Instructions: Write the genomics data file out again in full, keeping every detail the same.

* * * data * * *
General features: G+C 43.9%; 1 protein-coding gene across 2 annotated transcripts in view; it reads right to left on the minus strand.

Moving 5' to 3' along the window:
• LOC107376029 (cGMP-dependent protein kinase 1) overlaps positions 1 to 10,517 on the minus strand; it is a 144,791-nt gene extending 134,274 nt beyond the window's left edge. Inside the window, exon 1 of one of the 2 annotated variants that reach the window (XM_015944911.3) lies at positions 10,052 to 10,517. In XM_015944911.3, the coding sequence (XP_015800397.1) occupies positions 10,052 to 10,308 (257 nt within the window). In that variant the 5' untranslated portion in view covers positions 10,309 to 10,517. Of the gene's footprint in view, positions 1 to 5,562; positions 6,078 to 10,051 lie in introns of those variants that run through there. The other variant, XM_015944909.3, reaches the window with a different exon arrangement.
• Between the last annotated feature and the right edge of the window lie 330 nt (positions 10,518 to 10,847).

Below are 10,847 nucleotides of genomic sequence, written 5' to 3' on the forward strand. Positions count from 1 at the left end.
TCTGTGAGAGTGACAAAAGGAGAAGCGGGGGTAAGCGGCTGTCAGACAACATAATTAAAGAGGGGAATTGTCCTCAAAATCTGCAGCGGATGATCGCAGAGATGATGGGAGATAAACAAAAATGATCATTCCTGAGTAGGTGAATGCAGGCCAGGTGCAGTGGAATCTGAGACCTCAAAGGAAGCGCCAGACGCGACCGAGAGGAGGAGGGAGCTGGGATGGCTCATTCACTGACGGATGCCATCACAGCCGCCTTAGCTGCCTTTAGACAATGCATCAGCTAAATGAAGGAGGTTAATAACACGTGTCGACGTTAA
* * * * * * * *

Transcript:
General features: G+C 43.9%; 1 protein-coding gene across 2 annotated transcripts in view; it reads right to left on the minus strand.

Moving 5' to 3' along the window:
• LOC107376029 (cGMP-dependent protein kinase 1) overlaps positions 1 to 10,517 on the minus strand; it is a 144,791-nt gene extending 134,274 nt beyond the window's left edge. Inside the window, exon 1 of one of the 2 annotated variants that reach the window (XM_015944911.3) lies at positions 10,052 to 10,517. In XM_015944911.3, the coding sequence (XP_015800397.1) occupies positions 10,052 to 10,308 (257 nt within the window). In that variant the 5' untranslated portion in view covers positions 10,309 to 10,517. Of the gene's footprint in view, positions 1 to 5,562; positions 6,078 to 10,051 lie in introns of those variants that run through there. The other variant, XM_015944909.3, reaches the window with a different exon arrangement.
• Between the last annotated feature and the right edge of the window lie 330 nt (positions 10,518 to 10,847).

Below are 10,847 nucleotides of genomic sequence, written 5' to 3' on the forward strand. Positions count from 1 at the left end.
TCTGTGAGAGTGACAAAAGGAGAAGCGGGGGTAAGCGGCTGTCAGACAACATAATTAAAGAGGGGAATTGTCCTCAAAATCTGCAGCGGATGATCGCAGAGATGATGGGAGATAAACAAAAATGATCATTCCTGAGTAGGTGAATGCAGGCCAGGTGCAGTGGAATCTGAGACCTCAAAGGAAGCGCCAGACGCGACCGAGAGGAGGAGGGAGCTGGGATGGCTCATTCACTGACGGATGCCATCACAGCCGCCTTAGCTGCCTTTAGACAATGCATCAGCTAAATGAAGGAGGTTAATAACACGTGTCGACGTTAA